So if you're a beginner and you're reading this, remember:  his techniques are good, and his information is good.  But other people also have good techniques and information, and it's not always the same as what you'll see in this book.


The book covers, as you might guess, seven general topics.  In order, they are:

  1. Wood, gluing, and joint strength.
  2. Measuring and marking.
  3. Sawing.
  4. Sharpening
  5. Hand planes.
  6. Mortise and tenon joints
  7. Finishing.
While people might argue about order, and whether there should be other things on the list, I think most woodworkers would agree these are all pretty important.  I'm not going to try to talk about every section here, but I'll touch on a few things.

I've got no argument with anything (except the aforementioned attitude) in the first two sections.  What he says about how to handle things makes as much sense as anything else I've read, and more than some of it.  (The internet is a truly vast repository of badly written garbage.  My hope with this blog is to increase the average quality of the garbage.)

In the third section, though, I have some questions.  Mr. Guidice is very firmly opposed to what I think of as traditional saws;  he makes no bones about the fact that he hates backsaws ("Backsaws are heavy, difficult to balance, and unwieldy... And it doesn't cut well, either." p 26) and carpenter's saws ("The backsaw does not have the worst design I've ever seen; the standard carpenter's handsaw... has a thicker blade and bigger teeth, whips and kinks in the cut, and cuts even more slowly." p 26).  What does he like?  Bow saws.  I've never used a bow saw for woodworking;  I have one I love for cutting up downed trees, but not for anything finer than that.  He may well be right, but I find it interesting that he so despises tools that so many woodworkers love.  My handsaws don't seem inclined to "whip and kink in the cut" unless I do something wrong, and they cut quite quickly.  I can't help wondering, in fact, whether his hatred of the form has more to do with early bad experiences than the form itself.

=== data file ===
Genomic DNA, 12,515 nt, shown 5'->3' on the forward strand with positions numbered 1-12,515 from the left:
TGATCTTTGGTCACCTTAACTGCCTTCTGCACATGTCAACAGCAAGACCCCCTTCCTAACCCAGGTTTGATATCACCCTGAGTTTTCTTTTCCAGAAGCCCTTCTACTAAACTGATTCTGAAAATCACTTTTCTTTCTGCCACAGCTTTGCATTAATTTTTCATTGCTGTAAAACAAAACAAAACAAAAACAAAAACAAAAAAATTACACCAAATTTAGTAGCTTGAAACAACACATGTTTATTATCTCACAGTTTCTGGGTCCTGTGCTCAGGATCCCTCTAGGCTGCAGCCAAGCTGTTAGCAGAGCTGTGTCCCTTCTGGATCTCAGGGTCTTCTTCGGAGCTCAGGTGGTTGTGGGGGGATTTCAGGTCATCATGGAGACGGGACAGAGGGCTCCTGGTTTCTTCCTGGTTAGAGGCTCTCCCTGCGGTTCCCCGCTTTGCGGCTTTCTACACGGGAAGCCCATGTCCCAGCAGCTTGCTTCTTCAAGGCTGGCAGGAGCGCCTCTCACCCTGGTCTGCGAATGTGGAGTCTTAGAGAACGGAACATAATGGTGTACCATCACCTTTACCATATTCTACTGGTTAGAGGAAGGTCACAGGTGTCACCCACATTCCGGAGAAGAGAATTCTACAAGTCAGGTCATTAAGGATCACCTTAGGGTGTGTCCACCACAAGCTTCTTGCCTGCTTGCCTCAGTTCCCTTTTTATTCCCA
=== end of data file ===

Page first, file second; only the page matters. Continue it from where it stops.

Once that's done, I really run out of problems with Mr. Guidice's ideas.  Again, he frequently includes short complaints about people who disagree with him, but his facts and techniques seem to be fairly standard.